By: Adrian Padeanu
Ever since Fiat Chrysler Automobiles merged with PSA Peugeot Citroën to form Stellantis, people have been wondering whether there is room for 14 different brands under the same corporate umbrella. It’s a valid question considering there are quite a few struggling companies, including Alfa Romeo, Lancia, DS Automobiles, and Chrysler.
Stellantis CEO Carlos Tavares has already confirmed there are no immediate plans to discontinue any of these brands as the three Euro ones are working together for new cars coming 2024. Chrysler with its grand total of two models is also here to stay in the Stellantis era as the conglomerate’s head honcho is “eager to give this brand a future.” As a matter of fact, all automakers will be given 10 years to prove their worth and are going to benefit from investments.
The promise was made earlier this week by Tavares during Financial Times’ Future of the Car Summit: “We’re giving each a chance, giving each a time window of 10 years and giving funding for 10 years to do a core model strategy. The CEOs need to be clear in brand promise, customers, targets, and brand communications. If they succeed, great. Each brand is given the chance to do something different and appeal to customers.”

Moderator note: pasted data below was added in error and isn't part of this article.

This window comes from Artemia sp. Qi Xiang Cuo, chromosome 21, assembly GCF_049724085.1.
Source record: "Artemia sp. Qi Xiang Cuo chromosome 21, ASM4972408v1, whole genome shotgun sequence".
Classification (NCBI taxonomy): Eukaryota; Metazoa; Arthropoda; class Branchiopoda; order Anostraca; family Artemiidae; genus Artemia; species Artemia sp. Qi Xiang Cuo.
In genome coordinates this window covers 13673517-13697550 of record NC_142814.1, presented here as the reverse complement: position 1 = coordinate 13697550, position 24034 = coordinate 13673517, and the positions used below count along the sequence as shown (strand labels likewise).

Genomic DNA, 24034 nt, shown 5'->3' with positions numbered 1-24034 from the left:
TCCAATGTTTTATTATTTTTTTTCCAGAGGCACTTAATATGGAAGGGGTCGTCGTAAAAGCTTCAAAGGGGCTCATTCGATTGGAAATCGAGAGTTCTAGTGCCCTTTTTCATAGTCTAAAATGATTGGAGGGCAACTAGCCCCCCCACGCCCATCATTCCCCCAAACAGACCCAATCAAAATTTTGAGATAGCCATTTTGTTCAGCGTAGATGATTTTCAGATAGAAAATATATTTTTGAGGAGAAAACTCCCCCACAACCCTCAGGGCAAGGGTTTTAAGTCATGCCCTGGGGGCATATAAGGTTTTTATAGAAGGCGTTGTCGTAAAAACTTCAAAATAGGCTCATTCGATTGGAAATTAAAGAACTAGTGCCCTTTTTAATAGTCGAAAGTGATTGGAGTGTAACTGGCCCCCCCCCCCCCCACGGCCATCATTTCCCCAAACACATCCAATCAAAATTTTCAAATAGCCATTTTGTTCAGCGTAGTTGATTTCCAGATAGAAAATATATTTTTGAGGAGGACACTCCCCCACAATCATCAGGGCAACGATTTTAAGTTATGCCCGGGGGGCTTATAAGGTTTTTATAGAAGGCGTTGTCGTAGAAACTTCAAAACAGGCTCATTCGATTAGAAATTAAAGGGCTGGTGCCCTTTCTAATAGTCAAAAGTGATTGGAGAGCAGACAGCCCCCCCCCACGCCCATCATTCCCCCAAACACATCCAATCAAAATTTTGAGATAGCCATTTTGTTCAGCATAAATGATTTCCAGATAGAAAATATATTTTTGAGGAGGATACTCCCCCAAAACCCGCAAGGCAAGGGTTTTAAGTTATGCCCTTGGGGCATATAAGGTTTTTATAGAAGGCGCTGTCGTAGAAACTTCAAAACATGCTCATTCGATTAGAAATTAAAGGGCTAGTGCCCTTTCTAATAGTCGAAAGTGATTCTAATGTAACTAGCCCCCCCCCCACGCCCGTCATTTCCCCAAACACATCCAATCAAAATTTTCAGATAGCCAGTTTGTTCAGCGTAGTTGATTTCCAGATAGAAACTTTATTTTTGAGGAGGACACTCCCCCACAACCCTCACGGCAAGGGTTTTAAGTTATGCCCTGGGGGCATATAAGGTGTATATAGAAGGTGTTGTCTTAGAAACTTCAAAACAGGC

There you have it – Stellantis not only is it keeping all brands, but it’s giving each a chance to flourish through a decade’s worth of investments. Of the four struggling brands mentioned earlier, only Alfa Romeo’s future seems brighter for now as the Giulia and Stelvio will be joined by the compact Tonale and smaller Brennero crossover. DS Automobiles is also expanding its lineup with the launch of the DS 4 hatchback/crossover and the flagship DS 9, essentially a luxed-up stretched version of the Peugeot 508.
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It will be interesting how Lancia will grow in the coming years considering it’s currently offering a single model – the aging Ypsilon supermini – and is active only at home in Italy. We are also wondering what will happen to Abarth taking into account Stellantis also has SRT serving as the performance division. The Volkswagen Group is successfully managing all sorts of brands, so at least in theory, it should be feasible for Stellantis to create a cohesive structure as well.